In the last couple of weeks we have seen runoff areas featured at Pebble Beach during the US Open and at Aronimink for a PGA Tour event. Some modern golf course architects and so called restoration experts have convinced golf's oligarchy that runoff areas are historically accurate and were prevalent features for some golf course designers of the "Golden Era" of architecture.
In the 1920s and the 1930s there were no runoff areas on golf courses. It's just that simple, the revisionist golf course architecture history is purely a fabrication. How do I know this? Good question and the answer will appear self evident. Fairway mowing heights in the 20s and 30s were generally between 1 and 1.5 inches or about the same as today's intermediate rough height. Does a ball roll very far in intermediate rough? No, it settles down very quickly. It really is that simple, the great designers of the 20s and 30s could have wanted to have runoff areas but the mowing heights didn't allow it to happen. Greens in the 20s and 30s were maintained at 3/16 to 1/4 of an inch or about the same as the most closely cropped runoff areas of today.
Now mind you, I really like short grass around putting surfaces, although I have difficulty understanding why most modern designers only utilize short grass to take the ball away from the green. It seems as if a balance of run-on areas and runoff areas would be more interesting golf architecture but that's another blog for another time.
Having worked at Aronimink some thirty plus years ago, I really enjoyed seeing the golf course on TV. I did golf course setup there for three years and knew the golf course fairly well. I thought the changes were an improvement to the golf course but to call them historically correct in regard to playability is just flat wrong.
Below are two articles from the 1930s that talk about fairway mowing heights. We might assume that in the 1920s the mowing heights were even higher.
1933. The Bulletin of the United States Golf Association Green Section. May. 13(3): p. 86-87.
Cutting height for fairway turf.—What is the proper height for
cutting fairways in midsummer? At that time of the year our fair-
ways are often badly burned from drought, and the clay loam on
which they are built becomes hard and baked. Our practice has been
to cut the fairways at 3/4 inch in spring and 1 inch in summer. (New
ANSWER.—Recent work which we have conducted concerning the
best height of cut for fairways, Kentucky bluegrass fairways in par-
ticular, has indicated that for the best growth of grass the Kentucky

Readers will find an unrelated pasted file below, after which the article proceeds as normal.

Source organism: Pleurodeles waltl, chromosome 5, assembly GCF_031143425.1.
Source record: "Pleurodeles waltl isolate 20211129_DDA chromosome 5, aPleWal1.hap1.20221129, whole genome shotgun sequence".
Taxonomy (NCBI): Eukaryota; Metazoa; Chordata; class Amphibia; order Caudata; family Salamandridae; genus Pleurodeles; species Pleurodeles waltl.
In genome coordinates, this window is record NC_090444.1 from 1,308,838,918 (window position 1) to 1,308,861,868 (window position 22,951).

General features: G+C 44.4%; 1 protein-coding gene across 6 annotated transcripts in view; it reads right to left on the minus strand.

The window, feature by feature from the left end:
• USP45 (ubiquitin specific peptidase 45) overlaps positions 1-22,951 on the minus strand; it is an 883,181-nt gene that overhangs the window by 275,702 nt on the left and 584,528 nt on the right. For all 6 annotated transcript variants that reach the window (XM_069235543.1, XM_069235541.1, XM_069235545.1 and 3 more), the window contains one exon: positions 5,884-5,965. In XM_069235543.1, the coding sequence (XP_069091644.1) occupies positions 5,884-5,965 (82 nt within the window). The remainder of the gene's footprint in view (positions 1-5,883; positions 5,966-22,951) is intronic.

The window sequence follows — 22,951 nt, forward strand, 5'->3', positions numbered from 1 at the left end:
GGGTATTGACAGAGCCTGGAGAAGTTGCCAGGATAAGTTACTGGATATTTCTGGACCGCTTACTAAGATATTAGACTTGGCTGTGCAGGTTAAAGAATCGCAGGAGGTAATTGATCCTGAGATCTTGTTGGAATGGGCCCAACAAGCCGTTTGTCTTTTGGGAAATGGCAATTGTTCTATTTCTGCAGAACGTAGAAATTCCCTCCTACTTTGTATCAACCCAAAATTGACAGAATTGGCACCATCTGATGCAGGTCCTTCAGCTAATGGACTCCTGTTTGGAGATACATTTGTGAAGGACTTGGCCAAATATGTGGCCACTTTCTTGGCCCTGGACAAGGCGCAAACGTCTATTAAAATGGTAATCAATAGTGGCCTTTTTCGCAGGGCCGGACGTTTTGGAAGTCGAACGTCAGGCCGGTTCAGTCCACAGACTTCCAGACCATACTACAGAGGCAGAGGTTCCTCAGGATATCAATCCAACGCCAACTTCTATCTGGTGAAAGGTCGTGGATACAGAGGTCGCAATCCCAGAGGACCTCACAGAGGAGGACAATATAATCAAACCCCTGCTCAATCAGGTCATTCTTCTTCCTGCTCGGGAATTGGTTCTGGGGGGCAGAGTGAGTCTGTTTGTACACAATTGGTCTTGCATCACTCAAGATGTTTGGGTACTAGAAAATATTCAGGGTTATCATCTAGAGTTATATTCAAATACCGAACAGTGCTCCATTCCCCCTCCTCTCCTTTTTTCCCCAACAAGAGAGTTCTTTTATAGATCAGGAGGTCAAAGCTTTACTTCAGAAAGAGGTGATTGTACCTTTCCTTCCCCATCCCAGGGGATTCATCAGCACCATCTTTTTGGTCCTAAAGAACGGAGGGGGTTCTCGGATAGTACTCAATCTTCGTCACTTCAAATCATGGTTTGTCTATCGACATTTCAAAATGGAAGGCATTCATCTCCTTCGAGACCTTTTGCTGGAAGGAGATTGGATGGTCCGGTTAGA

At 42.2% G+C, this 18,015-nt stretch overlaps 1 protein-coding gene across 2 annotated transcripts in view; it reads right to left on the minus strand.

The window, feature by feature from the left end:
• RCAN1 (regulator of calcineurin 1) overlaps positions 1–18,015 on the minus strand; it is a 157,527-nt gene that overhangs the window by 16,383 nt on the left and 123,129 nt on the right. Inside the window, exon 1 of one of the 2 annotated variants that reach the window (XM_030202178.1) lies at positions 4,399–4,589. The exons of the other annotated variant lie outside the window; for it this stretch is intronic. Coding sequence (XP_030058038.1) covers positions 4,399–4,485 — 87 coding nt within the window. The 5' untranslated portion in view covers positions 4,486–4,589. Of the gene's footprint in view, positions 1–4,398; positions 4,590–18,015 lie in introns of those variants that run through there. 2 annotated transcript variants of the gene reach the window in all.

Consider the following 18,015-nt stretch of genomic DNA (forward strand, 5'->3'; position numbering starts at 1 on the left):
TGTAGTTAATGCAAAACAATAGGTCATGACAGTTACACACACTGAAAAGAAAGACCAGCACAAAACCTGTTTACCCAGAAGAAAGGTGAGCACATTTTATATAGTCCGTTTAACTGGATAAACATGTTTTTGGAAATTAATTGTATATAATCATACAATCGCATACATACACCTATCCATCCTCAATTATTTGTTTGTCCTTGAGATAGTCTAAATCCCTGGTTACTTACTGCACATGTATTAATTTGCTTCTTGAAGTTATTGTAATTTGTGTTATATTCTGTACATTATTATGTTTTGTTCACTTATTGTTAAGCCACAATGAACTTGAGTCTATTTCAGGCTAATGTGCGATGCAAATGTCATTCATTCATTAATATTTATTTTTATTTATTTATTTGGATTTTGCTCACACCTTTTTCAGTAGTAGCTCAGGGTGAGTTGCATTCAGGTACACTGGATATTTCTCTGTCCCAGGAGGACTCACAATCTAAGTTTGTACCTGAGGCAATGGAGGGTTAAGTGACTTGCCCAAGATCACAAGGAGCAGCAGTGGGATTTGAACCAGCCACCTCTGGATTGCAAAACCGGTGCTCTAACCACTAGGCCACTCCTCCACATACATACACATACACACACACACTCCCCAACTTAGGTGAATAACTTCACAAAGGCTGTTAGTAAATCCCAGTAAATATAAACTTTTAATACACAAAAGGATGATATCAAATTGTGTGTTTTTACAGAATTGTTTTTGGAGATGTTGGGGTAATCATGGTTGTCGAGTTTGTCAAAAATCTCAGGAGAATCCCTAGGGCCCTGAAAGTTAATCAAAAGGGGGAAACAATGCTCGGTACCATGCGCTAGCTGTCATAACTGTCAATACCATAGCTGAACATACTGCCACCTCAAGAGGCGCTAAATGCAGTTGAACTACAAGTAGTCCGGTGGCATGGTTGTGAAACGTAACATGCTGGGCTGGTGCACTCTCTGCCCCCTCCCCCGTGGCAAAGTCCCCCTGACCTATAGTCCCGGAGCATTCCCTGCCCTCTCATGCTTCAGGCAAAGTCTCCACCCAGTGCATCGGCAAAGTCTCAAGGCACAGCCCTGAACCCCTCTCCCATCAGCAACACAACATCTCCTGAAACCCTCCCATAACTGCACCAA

bluegrass should be cut not closer than 1&1/2 inches. This is a little
high, no doubt, for fairway purposes unless the fairways can be
cut frequently enough to prevent the grass from growing much
taller. It would be found that if the grass could be left that long it
would be conducive to a much thicker turf, and hence the ball might
easily present a better lie than it would on turf cut at 3/4 inch but
much thinner. We would suggest that you commence to cut the turf
in the early spring at 1&1/2 inches and continue through the summer
with the 1-inch cut, and if necessary during the early fall, when blue-
grass is growing vigorously. However we would allow the grass to
go into the winter on a long cut; in other words, as the end of the
fall growing season approaches we would allow the grass to grow to
1&1/2 inches. This gives the grass more of an opportunity to store up
plant food to be carried through the winter and to obtain a good start
in the early spring.
Fairway Mowing Height
Q.—Shall we set our mowers as close as one
inch for cutting fairways and lawns? (Ohio.)
A.—In general we find that bluegrass and
fescue on fairways have been cut too close. Our
recommendation is that mowers be set as high
as the golfers will permit. The higher the fair-
way grass is cut, the better it will withstand
adverse conditions. There naturally is a limit
to the height that can be tolerated on fairways.
Since this height is below that which is best
from the standpoint of the grass, we make no
specific recommendation as to height but simply
urge that the mowers be raised as far as the
players will allow, realizing that this will be
decidedly different on various golf courses. Our
experience has been that as the mowers are gradu-
ally raised, the players will tolerate longer grass
and will actually find that the playing conditions
will be greatly improved even though the roll
of the ball will be less.